When it comes to claims for compensation, I have seen many debates on the issue of whether or not an accident arose out of an employee’s employment. In most cases this question is asked by the person responsible for accident prevention and keeping the DIFR at zero and for the purposes of refusing to report the accident.
Let us look at why it is unlawful to “assess” an accident and then not report it for compensation.
The COIDAct says that an accident has to arise out of AND in the course of an employee’s employment and it must result in personal injury, illness or death.
Many employers believe it is their right to assess whether the accident then meets the above criteria. One typical example is the transportation of employees where the company uses an outsourced transporting company. I will get to this later on. Another example is the receptionist being asked to pick up stationery from a store during her lunch break, or the manager attending a conference and an accident happened during the “networking session” after the conference.
Yes, there are many arguments for and against the “assessment” of an accident by the employer.
But, it is not your call.
Section 39 of the COID Act says that an employer shall (not negotiable) report an accident within 7 days after it was made known to him/her. The “making known” can be done by the employee reporting it, or by having learned of it in some other way. If an employee therefore fail to report the accident, but post it on facebook and the employer or an employee of the employer sees it and reports it, it is regarded as “having learned of it”. You now have 7 days to report it.
Can you assess it during the 7 days? Yes, you can waste all your resources, but you still have to report it, regardless of the outcome of your assessment.
Section 39(7) makes this quite clear in that “for the purposes of this section  an accident, includes any injury reported by an employee to his employer, if the employee when reporting the injury alleges that it arose out of and in the course of his employment and irrespective of the fact that in the opinion of the employer the alleged accident did not so arise out of and in the course of his employment.”
The Act also allows in Section 39(12) for the employee (or his/her dependents) to ask for a copy of the reported claim for compensation and the employer MUST provide such copy.
Now that we have cleared that out, what about our accident statistics and the star-grading? What about our Zero Harm track record?
Saving face – Honestly
Well, frankly, any track record built on deception and ignorance of the law, deserves to be shot down. But, you don’t have to go from 5 Stars to No-stars.
We are dealing with two Acts here. The first being the Act dealing with the prevention of accidents, and the second dealing with the reality that accidents do happen regardless. I am referring to the OHS Act and the COID Act respectively.
The Occupational Health & Safety Act’s main purpose is to prescribe the establishment of a risk free work environment.
The COID Act realise this is not possible and allows for injured employees to be treated and compensated at minimal cost to the employer.
When an employee is then injured, and you are of the opinion that the cause of the accident was not directly related to any provision under the OHS Act, you do not have to include it in your Accident statistics. Remember the DIFR or whatever statistics you keep, is a retrospective measure of the efficiency of your H&S program. It is generally understood that more effort results in less accidents.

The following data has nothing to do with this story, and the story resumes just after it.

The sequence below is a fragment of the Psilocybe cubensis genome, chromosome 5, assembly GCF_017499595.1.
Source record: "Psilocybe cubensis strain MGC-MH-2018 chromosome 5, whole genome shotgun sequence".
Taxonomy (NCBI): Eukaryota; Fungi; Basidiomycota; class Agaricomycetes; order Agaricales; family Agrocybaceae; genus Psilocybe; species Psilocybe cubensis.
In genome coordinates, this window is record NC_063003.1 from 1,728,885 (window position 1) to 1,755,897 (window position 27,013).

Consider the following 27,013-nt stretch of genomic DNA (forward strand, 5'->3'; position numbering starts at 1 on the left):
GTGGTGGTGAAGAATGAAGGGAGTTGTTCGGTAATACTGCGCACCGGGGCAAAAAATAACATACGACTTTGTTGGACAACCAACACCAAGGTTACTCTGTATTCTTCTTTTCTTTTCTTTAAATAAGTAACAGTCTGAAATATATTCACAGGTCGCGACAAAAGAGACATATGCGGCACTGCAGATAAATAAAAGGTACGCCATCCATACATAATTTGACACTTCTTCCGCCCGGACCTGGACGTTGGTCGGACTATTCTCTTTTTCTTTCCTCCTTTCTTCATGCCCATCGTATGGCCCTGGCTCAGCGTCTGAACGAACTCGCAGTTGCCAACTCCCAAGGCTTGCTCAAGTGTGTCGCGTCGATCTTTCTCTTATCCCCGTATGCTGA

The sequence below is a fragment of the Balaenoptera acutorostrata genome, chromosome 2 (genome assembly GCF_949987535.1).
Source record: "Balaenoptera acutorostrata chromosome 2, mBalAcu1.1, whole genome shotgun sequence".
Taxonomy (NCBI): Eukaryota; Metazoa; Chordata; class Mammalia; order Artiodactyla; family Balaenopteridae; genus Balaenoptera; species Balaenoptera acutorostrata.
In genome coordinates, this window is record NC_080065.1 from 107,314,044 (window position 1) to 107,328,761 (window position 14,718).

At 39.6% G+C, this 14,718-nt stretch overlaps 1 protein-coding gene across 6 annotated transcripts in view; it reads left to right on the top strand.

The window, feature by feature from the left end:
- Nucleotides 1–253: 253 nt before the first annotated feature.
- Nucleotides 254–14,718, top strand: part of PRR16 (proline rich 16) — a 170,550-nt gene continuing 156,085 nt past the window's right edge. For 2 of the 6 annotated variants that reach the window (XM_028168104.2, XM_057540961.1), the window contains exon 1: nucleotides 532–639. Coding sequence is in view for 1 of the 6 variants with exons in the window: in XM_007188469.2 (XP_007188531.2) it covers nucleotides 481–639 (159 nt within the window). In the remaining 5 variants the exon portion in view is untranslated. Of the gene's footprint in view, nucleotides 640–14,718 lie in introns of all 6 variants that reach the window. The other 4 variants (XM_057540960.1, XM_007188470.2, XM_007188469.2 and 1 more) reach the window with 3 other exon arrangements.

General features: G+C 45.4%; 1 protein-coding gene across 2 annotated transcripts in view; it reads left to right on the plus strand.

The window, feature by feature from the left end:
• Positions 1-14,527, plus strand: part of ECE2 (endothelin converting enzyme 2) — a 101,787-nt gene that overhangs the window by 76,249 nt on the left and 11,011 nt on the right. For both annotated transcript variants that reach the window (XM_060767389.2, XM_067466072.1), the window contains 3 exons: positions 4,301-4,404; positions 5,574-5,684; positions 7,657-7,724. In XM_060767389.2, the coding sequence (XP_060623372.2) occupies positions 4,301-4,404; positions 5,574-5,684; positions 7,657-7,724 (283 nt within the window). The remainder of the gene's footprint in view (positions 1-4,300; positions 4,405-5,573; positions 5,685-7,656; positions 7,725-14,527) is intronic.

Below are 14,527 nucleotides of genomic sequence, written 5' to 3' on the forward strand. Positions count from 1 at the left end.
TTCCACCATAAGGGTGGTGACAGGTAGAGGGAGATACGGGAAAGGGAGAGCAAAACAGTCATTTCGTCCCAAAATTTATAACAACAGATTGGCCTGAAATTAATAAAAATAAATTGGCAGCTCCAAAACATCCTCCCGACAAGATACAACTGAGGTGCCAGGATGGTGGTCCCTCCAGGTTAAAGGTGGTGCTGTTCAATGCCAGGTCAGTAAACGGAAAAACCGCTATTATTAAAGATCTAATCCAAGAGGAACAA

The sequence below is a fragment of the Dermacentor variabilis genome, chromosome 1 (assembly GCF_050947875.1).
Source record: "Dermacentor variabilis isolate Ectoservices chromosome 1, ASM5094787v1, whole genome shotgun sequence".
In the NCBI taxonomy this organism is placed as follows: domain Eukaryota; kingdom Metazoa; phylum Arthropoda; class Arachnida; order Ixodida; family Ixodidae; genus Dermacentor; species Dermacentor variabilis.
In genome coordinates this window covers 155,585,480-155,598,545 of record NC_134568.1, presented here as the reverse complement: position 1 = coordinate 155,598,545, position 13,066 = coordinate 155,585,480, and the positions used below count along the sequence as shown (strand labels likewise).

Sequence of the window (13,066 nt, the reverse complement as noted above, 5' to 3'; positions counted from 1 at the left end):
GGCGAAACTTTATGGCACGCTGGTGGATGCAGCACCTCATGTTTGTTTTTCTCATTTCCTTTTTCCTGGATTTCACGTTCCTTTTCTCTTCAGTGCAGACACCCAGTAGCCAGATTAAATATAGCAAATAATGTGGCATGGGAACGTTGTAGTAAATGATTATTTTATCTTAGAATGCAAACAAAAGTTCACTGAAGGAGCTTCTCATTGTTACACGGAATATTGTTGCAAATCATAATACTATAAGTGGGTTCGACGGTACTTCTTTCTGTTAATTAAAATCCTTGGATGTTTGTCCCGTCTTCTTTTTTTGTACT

But if the accident had nothing to do with the actual work performed, it may be disregarded.
How do we determine that?
Here, Section 8(2) of the OHSAct can serve as guideline. We can also look at the “purpose” or long title of the OHSAct. From this we can derive a few criteria which we can use to determine if an accident can be disregarded for the purposes of statistical analysis and Star-gradings.
Firstly, ask yourself (Q1) if the accident happen as a result of:
The production, processing, use, handling, storage or transportation of an article or substance?
This could include things like solid matter, liquids, gasses, and any physical products.
The use of plant?
This would include fixtures, fittings, implements, equipment, tools, appliances etc.
The use of machinery?
This would include anything that has an energy source like electricity, pneumatic energy, or hydrodynamic energy etc.
The performing of any work?
The “work” performed has to be directly linked to the items in point 1 to 3 and the injured person’s job description or job function.
If any of your answers is “yes” you have to ask the next question (Q2).
Q2, ask if there is a specific provision in the OHS Act, the regulations and the Safety Standards that is intended to cover this by imposing a duty on the employer?
If the answer to Q2 is “No”, then you can disregard all COID claims which did not result from the activities in points 1 to 4. If the answer is “Yes” you cannot disregard any COID Claims resulting from these activities.
Remember, this is a suggestion, and not a legal requirement. You have to create your internal policies and procedures if you want to use this concept and maintain it. Despite this, you still have to comply with Section 39 of the COID Act.
Specific scenarios covered by COIDA
The COID Act also cover employees against accidents which may not arise directly from their job-description. This include work outside of the RSA, attending training on or performing emergency work, like first-aid, ambulance and fire fighting, and being transport to and from work.
I will cover each of them, perhaps in a separate article would be required, but for now let’s look at the issue of “transportation of staff”.
Click here to continue.